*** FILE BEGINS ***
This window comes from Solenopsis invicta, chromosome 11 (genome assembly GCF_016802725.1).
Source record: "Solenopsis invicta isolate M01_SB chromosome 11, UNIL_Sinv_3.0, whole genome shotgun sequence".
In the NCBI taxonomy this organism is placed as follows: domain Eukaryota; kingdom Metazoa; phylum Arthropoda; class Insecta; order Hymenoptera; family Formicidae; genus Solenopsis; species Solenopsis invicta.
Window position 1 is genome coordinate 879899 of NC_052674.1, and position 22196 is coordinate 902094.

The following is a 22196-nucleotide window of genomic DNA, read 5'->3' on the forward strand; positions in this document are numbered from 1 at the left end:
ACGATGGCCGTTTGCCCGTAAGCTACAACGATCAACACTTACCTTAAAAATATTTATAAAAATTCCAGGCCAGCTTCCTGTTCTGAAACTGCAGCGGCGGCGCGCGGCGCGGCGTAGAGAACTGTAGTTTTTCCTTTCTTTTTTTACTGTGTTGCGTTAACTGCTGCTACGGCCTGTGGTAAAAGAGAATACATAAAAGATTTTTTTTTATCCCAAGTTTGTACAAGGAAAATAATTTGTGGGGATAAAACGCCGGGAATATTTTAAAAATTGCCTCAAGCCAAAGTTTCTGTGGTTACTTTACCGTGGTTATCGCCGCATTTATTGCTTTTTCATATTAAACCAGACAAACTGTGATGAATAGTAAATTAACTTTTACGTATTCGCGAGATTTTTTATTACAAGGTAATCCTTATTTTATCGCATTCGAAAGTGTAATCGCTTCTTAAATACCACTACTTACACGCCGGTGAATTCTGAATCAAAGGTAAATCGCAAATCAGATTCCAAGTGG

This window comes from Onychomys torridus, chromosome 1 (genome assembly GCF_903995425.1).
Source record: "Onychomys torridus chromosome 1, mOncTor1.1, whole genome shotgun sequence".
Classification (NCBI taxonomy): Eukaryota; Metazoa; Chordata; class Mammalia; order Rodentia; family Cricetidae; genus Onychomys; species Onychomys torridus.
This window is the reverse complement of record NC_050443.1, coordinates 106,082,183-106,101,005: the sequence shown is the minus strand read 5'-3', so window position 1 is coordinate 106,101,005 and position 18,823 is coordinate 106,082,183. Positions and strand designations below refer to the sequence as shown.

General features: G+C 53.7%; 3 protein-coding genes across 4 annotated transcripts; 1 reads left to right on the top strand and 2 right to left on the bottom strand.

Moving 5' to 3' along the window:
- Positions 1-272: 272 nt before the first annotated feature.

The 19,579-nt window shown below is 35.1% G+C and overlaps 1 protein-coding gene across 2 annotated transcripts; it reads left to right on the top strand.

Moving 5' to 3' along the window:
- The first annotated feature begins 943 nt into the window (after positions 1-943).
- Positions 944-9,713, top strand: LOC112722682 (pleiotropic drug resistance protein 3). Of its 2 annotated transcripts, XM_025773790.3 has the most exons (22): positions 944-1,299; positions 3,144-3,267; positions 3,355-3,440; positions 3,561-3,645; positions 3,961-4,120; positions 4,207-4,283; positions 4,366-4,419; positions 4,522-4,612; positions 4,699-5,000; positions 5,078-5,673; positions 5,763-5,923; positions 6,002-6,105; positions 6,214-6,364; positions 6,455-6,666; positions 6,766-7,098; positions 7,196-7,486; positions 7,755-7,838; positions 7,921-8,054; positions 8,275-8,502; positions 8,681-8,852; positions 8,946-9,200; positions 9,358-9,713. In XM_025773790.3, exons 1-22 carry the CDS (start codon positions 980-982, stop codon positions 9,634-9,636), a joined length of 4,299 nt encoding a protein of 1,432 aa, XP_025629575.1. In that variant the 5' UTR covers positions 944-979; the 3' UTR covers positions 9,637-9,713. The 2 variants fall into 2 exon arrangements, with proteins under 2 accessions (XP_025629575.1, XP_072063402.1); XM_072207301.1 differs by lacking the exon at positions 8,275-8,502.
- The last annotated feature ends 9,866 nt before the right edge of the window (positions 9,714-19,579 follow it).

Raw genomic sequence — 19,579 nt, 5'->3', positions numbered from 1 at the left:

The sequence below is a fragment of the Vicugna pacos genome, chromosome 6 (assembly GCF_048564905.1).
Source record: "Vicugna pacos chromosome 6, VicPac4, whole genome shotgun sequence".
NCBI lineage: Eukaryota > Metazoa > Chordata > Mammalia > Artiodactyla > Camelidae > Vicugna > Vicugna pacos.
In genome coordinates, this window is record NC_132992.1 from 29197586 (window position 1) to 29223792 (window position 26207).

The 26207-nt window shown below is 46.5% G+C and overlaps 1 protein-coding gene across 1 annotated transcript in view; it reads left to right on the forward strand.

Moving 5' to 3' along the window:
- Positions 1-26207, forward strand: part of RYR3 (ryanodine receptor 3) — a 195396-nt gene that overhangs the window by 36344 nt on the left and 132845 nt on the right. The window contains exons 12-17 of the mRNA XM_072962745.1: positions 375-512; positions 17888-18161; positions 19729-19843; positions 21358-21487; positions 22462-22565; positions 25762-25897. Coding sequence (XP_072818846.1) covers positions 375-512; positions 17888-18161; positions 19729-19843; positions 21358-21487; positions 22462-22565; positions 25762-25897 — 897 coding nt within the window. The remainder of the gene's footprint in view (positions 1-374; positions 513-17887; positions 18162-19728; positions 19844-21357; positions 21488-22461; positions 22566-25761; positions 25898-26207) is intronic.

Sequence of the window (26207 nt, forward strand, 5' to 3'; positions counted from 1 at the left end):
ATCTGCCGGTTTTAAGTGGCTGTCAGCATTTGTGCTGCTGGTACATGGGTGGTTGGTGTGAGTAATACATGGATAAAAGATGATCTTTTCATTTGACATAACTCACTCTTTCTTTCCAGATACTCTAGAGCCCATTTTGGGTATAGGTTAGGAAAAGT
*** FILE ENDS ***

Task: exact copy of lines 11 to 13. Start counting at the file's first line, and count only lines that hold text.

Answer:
General features: G+C 53.7%; 3 protein-coding genes across 4 annotated transcripts; 1 reads left to right on the top strand and 2 right to left on the bottom strand.

Moving 5' to 3' along the window:
- Positions 1-272: 272 nt before the first annotated feature.